Thee Oh Sees, Castlemania, was recorded at Bauer Mansion

With so many solid records coming out of Bauer Mansion this year, it seemed like the perfect time to have studio owner and engineer Eric Bauer tell us about five of the projects that he enjoyed working on the most.

"There's definitely an SF groove that runs through all these records," he said in our recent interview. “I'm not sure if it's the weather, or the ocean, or what. But the studio somehow brings it all together."

Thee Oh Sees, 'Castlemania' (In The Red)

Bauer: 'Castlemania' was a marathon; we mixed like 16 songs in two days. John [Dwyer] is a machine. He keeps you on your toes; so much vigor. If you met his mom, you'd see where he gets it from. He was just like “Bam! Bam! Bam!” He'd say, “Come on, let's do sax! Now let's do bass! Now let's do organ!” He's very honest and upfront, so he tells you exactly how he stands on a recording.

He can be pretty intense if you're not used to how he works. We're bros, so if we get in a fight, it's not a big deal. We just yell at each other for a minute. It's all for the good of the record, and this record turned out awesome. Nobody really knows this, but I actually started recording an Oh Sees record a few years ago, but it got erased! I have no idea how that happened!

Sic Alps, 'Sic Alps' (Drag City)

Bauer: This album's one of the only albums I've done where I think it sounds exactly like what I was going for. One of my favorite albums ever is Pretty Things' “Parachute.” I wanted to go for that classic '70s sound, but it actually took a while to convince Mike (Donovan, of Sic Alps), who's used to recording on a Tascam 8-track. It took time for him to adjust, but after we started laying down tracks, he started to get it.

I wanted to make the songs so you could actually hear them. Mike's a brilliant writer. His lyrics are amazing, and you could never hear that in his old records. I was bummed by that. You could always hear the songs on the demos, and then he'd run it all through this ginormous reverb tank, which would push everything back and blur it all.

There was a curve we had to get past. He didn't see my vision at first, I didn't see his, so it took a few months for us to finally come together. We fought a lot, as buddies do, but not in a bad way. We're both opinionated and aren't afraid to speak our minds. But everything finally clicked, and it turned out great.

Ty Segall & White Fence, 'Hair' (Drag City)

Bauer: This was super fun. I've worked with Ty for a while now -- he's amazing. But I had never met Tim (Presley, of White Fence) before, and he was really reluctant to come into the studio. In the past, he's done everything on a 4-Track. But after a couple days in the studio, he was like “Oh man, this sounds amazing!”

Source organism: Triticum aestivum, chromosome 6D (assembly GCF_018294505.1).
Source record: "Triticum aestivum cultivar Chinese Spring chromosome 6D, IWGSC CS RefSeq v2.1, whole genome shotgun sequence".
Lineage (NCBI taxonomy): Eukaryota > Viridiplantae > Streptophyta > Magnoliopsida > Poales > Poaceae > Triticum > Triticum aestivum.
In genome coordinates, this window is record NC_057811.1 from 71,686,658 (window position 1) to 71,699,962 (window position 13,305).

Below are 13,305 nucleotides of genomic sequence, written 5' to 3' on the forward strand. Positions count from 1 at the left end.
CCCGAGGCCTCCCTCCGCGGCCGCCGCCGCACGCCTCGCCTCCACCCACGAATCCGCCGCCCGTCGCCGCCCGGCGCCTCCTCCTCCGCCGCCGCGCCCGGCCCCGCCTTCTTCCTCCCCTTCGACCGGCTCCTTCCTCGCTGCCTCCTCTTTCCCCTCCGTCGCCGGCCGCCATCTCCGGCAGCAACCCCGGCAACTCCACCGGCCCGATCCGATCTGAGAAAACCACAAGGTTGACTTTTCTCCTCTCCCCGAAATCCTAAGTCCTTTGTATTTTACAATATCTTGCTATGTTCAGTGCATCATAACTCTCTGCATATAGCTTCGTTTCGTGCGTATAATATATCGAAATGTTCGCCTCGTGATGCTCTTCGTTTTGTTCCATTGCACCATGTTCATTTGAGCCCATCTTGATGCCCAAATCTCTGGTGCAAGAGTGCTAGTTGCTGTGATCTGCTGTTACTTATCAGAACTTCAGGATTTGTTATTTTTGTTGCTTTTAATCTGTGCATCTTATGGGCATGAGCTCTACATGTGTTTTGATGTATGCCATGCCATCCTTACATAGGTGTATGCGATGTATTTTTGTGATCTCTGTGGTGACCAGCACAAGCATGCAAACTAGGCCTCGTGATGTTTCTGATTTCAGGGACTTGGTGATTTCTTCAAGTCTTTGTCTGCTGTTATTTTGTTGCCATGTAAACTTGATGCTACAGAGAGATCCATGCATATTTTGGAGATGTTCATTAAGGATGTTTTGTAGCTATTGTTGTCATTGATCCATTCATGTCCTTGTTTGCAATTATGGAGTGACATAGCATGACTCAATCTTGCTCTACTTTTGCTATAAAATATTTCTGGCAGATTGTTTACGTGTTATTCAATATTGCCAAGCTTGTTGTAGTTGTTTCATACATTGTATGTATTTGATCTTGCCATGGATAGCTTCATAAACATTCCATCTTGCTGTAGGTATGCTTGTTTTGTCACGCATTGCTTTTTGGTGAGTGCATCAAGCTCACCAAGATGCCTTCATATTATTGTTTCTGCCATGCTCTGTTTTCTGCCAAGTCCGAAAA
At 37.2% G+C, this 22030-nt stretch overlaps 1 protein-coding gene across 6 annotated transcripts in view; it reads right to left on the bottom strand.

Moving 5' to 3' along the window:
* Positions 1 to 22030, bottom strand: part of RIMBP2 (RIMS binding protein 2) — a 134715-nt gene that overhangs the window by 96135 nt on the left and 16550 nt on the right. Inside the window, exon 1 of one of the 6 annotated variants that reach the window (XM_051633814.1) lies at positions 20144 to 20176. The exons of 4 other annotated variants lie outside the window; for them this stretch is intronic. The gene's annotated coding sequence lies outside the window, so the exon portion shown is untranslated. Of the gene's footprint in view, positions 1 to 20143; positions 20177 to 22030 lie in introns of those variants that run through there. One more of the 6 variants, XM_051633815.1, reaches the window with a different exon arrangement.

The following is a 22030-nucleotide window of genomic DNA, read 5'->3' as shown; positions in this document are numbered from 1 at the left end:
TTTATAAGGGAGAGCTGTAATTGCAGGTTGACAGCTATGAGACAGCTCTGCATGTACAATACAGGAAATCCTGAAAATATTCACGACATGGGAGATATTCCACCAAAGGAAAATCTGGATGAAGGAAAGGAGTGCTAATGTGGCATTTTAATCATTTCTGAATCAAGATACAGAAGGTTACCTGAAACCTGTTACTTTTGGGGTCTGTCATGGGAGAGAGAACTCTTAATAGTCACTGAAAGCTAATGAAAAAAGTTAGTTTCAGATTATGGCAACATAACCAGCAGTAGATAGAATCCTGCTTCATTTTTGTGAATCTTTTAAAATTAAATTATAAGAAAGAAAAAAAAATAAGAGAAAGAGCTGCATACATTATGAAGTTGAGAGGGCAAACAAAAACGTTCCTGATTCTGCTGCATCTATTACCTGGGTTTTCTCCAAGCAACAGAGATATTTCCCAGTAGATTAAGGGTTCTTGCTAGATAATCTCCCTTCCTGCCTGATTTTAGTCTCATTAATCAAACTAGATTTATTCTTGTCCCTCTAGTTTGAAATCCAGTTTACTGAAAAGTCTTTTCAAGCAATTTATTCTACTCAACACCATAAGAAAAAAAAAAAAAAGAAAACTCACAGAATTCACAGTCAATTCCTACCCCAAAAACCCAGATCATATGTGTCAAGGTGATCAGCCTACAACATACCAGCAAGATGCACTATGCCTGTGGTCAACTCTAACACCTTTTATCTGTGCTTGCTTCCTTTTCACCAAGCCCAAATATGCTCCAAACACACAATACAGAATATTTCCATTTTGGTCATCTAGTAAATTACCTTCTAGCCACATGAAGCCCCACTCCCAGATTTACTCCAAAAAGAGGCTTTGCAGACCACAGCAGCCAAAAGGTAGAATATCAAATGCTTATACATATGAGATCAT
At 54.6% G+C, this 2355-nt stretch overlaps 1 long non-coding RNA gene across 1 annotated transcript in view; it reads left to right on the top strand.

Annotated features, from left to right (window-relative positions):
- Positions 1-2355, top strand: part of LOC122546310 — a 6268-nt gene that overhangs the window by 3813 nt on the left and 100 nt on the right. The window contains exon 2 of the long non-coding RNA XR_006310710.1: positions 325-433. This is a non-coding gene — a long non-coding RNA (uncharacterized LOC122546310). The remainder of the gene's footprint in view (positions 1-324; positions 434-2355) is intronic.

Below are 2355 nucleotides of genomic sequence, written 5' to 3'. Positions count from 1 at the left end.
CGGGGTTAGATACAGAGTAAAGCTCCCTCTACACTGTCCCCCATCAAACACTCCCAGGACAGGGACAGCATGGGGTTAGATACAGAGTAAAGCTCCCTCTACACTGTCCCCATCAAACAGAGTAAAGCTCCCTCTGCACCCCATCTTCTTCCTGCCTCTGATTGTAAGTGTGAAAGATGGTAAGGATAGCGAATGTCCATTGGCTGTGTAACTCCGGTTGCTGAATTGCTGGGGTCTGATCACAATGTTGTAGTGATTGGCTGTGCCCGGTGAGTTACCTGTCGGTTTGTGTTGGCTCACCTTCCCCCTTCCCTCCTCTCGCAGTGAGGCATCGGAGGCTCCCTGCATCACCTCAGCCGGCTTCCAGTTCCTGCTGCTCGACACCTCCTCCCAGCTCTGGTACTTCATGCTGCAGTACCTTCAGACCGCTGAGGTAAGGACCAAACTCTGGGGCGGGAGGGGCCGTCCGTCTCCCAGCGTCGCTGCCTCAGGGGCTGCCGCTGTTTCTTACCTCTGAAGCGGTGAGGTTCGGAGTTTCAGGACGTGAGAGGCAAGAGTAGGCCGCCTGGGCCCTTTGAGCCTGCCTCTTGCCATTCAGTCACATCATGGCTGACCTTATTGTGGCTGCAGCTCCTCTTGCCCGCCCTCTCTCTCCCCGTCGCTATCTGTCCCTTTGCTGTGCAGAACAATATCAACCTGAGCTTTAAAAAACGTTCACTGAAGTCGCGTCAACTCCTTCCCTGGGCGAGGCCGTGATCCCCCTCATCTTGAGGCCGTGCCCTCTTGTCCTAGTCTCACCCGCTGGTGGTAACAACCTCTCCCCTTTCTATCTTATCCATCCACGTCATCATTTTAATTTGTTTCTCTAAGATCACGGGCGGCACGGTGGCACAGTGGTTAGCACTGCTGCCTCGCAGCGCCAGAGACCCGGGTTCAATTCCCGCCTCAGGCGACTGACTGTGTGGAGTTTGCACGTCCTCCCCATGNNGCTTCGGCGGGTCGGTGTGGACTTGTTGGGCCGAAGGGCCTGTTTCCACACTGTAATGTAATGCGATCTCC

Again, we were trying for that classic '70s sound. It took us like three months to do it, because they were both between tours, but it was really only like seven days. They each brought in some songs and they kinda jammed out a few tunes on the spot. They didn't even really say anything, it just fell together.

I remember Ty did the interlude between “Scissor People” and “Tongues” real quick. He came down, full of energy, and was like, “I got this great idea. Okay, hook up this drum kit and blah blah blah.” He played four measures, stopped, then played four measures on guitar, stopped, and then did the same on a few other instruments. Then he said, “Alright, let's put it all together.”

It was fun watching Ty go nuts. Both these dudes are shredders!

Heavy Cream, 'Super Treatment' (Infinity Cat)

Bauer: This was a whirlwind. We blasted it out in like five days. Ty (Segall) brought them down one night, we set everything up and then just went for it. I think we had everything tracked in like two days. Then we went back to do overdubs, and then the last two days we were just mixing. Then they were gone. They even played a show while they were here, which was pretty fun.

Ty and I worked together on it. When we do that, he'll be behind the board, and I'll be setting up mics and compressors, tuning drums, and all that. We work together great. And the band was great. They had so much energy. We blew through it.

With any project, I always think it can be better, but Ty's always like “No dude, it's done!” It's hard for me to stop because I'll just keep trying to get things bigger, better and different. With the time constraints on this record, I couldn't do that. We just had to let it go, but it turned out to be an amazing, loud record. (Check out our interview with Heavy Cream's Tiffany Minton here.)

Coconut, 'Coconuts' (Land And Sea)

One of the dudes in Coconut, Justin, wrote this tune. He did the vocals, and wasn't really satisfied with it. He said, “I was kinda thinking more like a 3 a.m. vocal for this one.” So I said, “Cool, let's do that.” So him and one of the other guys came over at like 2 a.m. with a bottle of whiskey and a 12 pack of beer. I set up the mics and we started drinking.

We did it in the mix room, and I turned off all the lights. We just let the lights from all the equipment guide us. We kept drinking and drinking, and we couldn't get the vocals right. At like 4 a.m., we were all pretty well off on the booze. Justin was like, “Come on, let me try it once more!” So we started it again.

He nailed the first verse, and then he totally missed the second verse when it came around. I couldn't see what was going on because all the lights were off, so I stopped the tape, and was like, “Justin, dude, you fucking missed it!” When I went in, all I could hear was him snoring. I turned on the lights, and he was passed out. We were done for the night.

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